The trip is the most ambitious ever planned by the group, and as well as being a suitable way of marking its 50th anniversary year it will ensure the group can learn as much as possible about the way things are done in another part of the world.
“Taking time out to learn more about the industry is as useful for fruit growers as it is for members of any other profession, but the seasonal nature of the job has always posed a bit of a problem,” explained Under 40s chairman Charlie Dunn.
“Because growers are busy for most of the year we have always had our annual conference in February, when things are a bit quieter and growers have more spare time to invest in learning new skills and techniques.
“That’s fine, and we have had some great trips over the years, but if you are visiting growers in this part of the world, there is just one problem; all the trees are dormant and all the information is theoretical – you can’t see much actually happening in the orchards.”
It was to tackle that particular problem that Charlie and the current Under 40s committee decided to look further afield when planning the group’s 2017 conference – with a remarkable outcome.
Members who join the Under 40s trip in 14 months time will not be shivering their way around a European orchard but will instead be learning about top fruit and vine cultivation in the somewhat sunnier surrounding of the Southern Cape.
The trip to South Africa was announced at the group’s interim visit to the Chapel Down Vineyard, a few miles outside Tenterden in Kent, on a damp and chilly day that provided a suitable contrast to the images the announcement conjured up.
It was a well-attended event and the exciting news was well received by members who will have the opportunity to benefit from a once-in-a-lifetime experience learning about fruit growing on the other side of the world.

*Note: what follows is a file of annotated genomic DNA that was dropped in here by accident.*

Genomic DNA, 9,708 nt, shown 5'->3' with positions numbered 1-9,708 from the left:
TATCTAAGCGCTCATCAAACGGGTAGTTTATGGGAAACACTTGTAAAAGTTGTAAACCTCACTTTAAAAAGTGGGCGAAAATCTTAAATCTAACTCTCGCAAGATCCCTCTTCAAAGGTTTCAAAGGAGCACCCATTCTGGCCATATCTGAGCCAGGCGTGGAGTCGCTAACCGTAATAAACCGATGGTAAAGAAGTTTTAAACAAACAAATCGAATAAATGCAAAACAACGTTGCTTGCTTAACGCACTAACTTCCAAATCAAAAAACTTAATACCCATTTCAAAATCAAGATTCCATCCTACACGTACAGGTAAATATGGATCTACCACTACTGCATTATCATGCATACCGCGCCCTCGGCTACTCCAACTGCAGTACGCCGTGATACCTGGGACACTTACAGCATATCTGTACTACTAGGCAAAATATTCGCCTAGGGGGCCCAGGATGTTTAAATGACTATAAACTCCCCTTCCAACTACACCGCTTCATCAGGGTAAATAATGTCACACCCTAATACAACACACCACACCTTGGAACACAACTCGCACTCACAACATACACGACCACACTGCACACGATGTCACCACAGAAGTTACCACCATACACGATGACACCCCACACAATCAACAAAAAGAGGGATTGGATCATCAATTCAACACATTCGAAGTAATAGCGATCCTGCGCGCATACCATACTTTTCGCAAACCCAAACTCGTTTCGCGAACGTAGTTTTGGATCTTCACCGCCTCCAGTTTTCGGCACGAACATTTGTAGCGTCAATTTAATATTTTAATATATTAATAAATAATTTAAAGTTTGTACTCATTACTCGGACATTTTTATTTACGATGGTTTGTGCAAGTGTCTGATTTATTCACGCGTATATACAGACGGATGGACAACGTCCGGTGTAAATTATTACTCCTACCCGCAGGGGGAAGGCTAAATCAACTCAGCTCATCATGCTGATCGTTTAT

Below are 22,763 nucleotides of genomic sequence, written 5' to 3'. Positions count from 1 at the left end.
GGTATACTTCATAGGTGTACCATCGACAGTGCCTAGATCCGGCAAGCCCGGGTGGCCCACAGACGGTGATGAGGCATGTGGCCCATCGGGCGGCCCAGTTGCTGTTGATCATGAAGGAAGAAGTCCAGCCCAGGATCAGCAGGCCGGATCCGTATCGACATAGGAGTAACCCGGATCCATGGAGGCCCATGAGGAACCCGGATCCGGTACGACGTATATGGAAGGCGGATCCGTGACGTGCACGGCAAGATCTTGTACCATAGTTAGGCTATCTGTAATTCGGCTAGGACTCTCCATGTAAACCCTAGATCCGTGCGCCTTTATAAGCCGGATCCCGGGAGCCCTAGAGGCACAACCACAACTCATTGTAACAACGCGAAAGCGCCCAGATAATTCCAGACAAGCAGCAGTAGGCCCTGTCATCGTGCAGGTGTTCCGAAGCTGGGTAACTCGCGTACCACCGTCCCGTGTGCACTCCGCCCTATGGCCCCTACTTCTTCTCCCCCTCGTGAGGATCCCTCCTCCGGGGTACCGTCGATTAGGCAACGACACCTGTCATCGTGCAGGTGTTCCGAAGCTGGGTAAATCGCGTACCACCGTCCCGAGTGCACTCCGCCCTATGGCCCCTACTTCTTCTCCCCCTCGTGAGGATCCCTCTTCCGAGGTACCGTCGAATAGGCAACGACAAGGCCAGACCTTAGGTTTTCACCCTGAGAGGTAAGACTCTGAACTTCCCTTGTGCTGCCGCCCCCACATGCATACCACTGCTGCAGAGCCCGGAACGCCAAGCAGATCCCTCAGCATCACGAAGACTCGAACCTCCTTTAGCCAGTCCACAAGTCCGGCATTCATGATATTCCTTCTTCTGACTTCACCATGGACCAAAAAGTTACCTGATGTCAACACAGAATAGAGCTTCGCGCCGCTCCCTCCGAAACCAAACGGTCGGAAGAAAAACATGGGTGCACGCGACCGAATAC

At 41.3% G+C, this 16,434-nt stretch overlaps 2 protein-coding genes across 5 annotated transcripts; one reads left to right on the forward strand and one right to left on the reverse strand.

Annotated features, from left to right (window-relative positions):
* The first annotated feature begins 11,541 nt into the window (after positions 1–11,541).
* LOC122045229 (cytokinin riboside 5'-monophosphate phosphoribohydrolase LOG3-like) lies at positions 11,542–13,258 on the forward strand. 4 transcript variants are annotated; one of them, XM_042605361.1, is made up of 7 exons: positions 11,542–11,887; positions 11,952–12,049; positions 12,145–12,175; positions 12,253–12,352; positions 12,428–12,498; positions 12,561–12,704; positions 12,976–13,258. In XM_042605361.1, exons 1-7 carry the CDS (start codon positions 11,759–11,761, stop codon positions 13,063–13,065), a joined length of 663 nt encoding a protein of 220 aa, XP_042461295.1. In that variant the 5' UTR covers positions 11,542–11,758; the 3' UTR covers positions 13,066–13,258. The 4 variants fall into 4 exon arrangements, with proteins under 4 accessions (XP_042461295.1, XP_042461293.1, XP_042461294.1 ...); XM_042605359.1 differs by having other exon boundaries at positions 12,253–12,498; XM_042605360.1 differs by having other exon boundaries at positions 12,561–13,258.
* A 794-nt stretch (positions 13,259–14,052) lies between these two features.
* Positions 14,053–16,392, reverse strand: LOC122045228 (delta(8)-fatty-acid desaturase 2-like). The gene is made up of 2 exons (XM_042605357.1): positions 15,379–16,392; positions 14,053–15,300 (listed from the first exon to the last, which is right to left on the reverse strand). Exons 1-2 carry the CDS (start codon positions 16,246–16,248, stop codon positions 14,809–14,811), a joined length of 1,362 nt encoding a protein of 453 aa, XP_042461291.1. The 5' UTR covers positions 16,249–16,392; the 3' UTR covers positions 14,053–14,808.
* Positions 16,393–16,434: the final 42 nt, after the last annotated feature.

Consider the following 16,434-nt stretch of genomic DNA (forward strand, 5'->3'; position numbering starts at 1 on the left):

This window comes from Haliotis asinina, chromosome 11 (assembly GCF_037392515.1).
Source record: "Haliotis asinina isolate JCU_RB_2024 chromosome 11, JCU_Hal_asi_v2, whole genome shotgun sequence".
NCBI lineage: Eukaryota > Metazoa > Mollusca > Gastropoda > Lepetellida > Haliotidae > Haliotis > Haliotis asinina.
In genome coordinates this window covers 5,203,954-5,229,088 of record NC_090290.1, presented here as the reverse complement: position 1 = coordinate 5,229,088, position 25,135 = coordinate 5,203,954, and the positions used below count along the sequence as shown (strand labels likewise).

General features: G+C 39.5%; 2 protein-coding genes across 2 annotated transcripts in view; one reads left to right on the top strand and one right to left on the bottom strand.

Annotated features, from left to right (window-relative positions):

The trip is subsidised by generous sponsorship from a range of industry leaders including Agrovista, Certis, BASF, Landseer, Koppert Hutchinsons and Agrii, and while Charlie and his team are still looking for more contributions he stressed that money was not the only kind of sponsorship the group enjoyed.
“Yes we need financial help because that’s the only way that young growers can benefit from the knowledge they can pick up on this kind of trip, but we are also grateful to those companies and individuals who have contacts at our conference destinations,” he explained.
“The Under 40s conference is about making links with farms, growers, people and businesses in the destination country and so we are grateful for anyone who can provide an introduction to someone who can help.
“That kind of support is just as valuable and is important because it helps us to ensure we deliver a conference that delivers as much added value as possible in the three or four days we are away.”
The most recent of the group’s biannual conferences was held in Benelux earlier this year and saw members learning from growers and businesses in The Netherlands, Belgium and Luxembourg.